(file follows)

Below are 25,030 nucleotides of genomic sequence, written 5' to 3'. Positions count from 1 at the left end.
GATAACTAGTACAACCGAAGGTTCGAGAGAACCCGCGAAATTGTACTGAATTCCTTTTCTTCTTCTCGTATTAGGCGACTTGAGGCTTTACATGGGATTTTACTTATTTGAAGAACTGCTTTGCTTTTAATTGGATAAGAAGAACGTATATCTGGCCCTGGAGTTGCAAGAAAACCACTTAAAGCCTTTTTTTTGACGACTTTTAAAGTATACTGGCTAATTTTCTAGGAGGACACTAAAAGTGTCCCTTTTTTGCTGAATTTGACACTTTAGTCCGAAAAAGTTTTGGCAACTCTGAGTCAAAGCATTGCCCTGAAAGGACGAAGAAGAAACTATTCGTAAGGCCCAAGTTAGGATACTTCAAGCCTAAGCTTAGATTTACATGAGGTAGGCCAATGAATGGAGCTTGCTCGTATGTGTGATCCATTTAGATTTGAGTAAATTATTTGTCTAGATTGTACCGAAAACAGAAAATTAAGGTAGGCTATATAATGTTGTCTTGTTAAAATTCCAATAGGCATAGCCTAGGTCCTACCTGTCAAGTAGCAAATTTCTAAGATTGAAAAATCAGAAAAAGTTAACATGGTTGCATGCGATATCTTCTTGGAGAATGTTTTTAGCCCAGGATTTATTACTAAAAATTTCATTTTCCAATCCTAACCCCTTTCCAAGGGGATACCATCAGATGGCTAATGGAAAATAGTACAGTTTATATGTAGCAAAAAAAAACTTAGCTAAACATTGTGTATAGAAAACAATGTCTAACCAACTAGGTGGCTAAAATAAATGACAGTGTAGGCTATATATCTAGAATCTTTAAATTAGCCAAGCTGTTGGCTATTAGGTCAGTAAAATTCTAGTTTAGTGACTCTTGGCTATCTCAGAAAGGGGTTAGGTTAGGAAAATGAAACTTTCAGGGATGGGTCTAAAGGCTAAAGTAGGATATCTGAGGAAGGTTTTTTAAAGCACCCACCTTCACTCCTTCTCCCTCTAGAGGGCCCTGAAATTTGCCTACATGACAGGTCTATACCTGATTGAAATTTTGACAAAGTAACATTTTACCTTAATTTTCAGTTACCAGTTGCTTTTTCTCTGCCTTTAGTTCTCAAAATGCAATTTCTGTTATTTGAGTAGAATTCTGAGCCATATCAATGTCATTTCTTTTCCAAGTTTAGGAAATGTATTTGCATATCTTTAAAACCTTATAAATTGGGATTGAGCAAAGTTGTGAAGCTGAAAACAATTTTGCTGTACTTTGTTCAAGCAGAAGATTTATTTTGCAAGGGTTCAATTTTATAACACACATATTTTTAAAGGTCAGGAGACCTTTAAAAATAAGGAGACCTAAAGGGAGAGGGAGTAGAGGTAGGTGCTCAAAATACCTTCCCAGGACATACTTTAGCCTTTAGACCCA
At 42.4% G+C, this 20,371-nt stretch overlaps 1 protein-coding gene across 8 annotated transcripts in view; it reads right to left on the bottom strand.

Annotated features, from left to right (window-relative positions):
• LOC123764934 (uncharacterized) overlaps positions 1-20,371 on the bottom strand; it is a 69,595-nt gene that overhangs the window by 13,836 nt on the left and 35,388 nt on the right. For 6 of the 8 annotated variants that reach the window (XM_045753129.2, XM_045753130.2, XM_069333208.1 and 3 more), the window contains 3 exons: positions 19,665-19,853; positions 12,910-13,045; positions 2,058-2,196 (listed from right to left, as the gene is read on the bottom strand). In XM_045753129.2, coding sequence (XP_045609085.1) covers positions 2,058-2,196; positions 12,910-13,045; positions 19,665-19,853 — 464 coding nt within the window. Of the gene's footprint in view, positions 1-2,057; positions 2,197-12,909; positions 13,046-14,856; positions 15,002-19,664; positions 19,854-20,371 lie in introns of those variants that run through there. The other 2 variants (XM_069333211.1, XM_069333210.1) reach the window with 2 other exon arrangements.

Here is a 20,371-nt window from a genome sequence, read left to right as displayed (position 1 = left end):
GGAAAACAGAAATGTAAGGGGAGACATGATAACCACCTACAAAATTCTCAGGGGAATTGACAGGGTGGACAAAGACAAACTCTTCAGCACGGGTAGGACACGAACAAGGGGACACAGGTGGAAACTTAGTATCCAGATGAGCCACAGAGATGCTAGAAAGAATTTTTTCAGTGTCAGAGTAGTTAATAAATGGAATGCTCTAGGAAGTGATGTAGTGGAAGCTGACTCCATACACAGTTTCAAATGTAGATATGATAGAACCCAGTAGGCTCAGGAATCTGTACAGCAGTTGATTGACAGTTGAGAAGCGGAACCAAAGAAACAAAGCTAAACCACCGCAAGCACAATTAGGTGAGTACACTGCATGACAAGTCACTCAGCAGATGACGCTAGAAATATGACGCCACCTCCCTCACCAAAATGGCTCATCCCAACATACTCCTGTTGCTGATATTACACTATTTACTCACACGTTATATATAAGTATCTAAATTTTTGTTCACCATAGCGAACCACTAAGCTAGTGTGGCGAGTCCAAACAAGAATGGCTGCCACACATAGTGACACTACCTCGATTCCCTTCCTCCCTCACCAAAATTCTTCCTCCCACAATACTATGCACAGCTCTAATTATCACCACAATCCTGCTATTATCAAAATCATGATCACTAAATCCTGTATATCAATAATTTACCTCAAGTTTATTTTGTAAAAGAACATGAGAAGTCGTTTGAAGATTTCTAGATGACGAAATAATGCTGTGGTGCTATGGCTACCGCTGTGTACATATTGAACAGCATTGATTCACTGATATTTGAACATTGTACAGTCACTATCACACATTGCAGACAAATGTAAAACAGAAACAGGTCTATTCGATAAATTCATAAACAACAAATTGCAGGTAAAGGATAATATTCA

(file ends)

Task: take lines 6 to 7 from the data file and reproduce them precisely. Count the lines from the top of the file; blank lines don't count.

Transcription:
Here is a 20,371-nt window from a genome sequence, read left to right as displayed (position 1 = left end):
GGAAAACAGAAATGTAAGGGGAGACATGATAACCACCTACAAAATTCTCAGGGGAATTGACAGGGTGGACAAAGACAAACTCTTCAGCACGGGTAGGACACGAACAAGGGGACACAGGTGGAAACTTAGTATCCAGATGAGCCACAGAGATGCTAGAAAGAATTTTTTCAGTGTCAGAGTAGTTAATAAATGGAATGCTCTAGGAAGTGATGTAGTGGAAGCTGACTCCATACACAGTTTCAAATGTAGATATGATAGAACCCAGTAGGCTCAGGAATCTGTACAGCAGTTGATTGACAGTTGAGAAGCGGAACCAAAGAAACAAAGCTAAACCACCGCAAGCACAATTAGGTGAGTACACTGCATGACAAGTCACTCAGCAGATGACGCTAGAAATATGACGCCACCTCCCTCACCAAAATGGCTCATCCCAACATACTCCTGTTGCTGATATTACACTATTTACTCACACGTTATATATAAGTATCTAAATTTTTGTTCACCATAGCGAACCACTAAGCTAGTGTGGCGAGTCCAAACAAGAATGGCTGCCACACATAGTGACACTACCTCGATTCCCTTCCTCCCTCACCAAAATTCTTCCTCCCACAATACTATGCACAGCTCTAATTATCACCACAATCCTGCTATTATCAAAATCATGATCACTAAATCCTGTATATCAATAATTTACCTCAAGTTTATTTTGTAAAAGAACATGAGAAGTCGTTTGAAGATTTCTAGATGACGAAATAATGCTGTGGTGCTATGGCTACCGCTGTGTACATATTGAACAGCATTGATTCACTGATATTTGAACATTGTACAGTCACTATCACACATTGCAGACAAATGTAAAACAGAAACAGGTCTATTCGATAAATTCATAAACAACAAATTGCAGGTAAAGGATAATATTCA